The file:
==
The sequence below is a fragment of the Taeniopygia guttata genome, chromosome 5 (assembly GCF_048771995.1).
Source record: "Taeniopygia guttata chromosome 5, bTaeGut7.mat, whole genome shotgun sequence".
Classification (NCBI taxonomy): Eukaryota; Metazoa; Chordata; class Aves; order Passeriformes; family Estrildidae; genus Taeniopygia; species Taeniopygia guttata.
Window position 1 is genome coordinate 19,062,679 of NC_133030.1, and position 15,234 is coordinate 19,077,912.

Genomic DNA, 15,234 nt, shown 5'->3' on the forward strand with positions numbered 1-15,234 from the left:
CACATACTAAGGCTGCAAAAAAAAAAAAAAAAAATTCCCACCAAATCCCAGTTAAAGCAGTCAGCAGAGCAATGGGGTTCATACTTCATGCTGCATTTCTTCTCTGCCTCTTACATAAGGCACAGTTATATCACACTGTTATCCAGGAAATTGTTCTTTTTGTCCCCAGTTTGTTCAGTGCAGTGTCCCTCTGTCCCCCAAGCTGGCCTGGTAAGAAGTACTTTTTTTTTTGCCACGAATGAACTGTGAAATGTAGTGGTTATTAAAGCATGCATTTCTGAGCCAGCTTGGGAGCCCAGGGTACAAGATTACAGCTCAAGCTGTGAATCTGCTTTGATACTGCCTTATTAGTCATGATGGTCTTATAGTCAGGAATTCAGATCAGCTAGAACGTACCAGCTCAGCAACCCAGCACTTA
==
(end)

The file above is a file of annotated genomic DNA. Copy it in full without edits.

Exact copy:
The sequence below is a fragment of the Taeniopygia guttata genome, chromosome 5 (assembly GCF_048771995.1).
Source record: "Taeniopygia guttata chromosome 5, bTaeGut7.mat, whole genome shotgun sequence".
Classification (NCBI taxonomy): Eukaryota; Metazoa; Chordata; class Aves; order Passeriformes; family Estrildidae; genus Taeniopygia; species Taeniopygia guttata.
Window position 1 is genome coordinate 19,062,679 of NC_133030.1, and position 15,234 is coordinate 19,077,912.

Genomic DNA, 15,234 nt, shown 5'->3' on the forward strand with positions numbered 1-15,234 from the left:
CACATACTAAGGCTGCAAAAAAAAAAAAAAAAAATTCCCACCAAATCCCAGTTAAAGCAGTCAGCAGAGCAATGGGGTTCATACTTCATGCTGCATTTCTTCTCTGCCTCTTACATAAGGCACAGTTATATCACACTGTTATCCAGGAAATTGTTCTTTTTGTCCCCAGTTTGTTCAGTGCAGTGTCCCTCTGTCCCCCAAGCTGGCCTGGTAAGAAGTACTTTTTTTTTTGCCACGAATGAACTGTGAAATGTAGTGGTTATTAAAGCATGCATTTCTGAGCCAGCTTGGGAGCCCAGGGTACAAGATTACAGCTCAAGCTGTGAATCTGCTTTGATACTGCCTTATTAGTCATGATGGTCTTATAGTCAGGAATTCAGATCAGCTAGAACGTACCAGCTCAGCAACCCAGCACTTA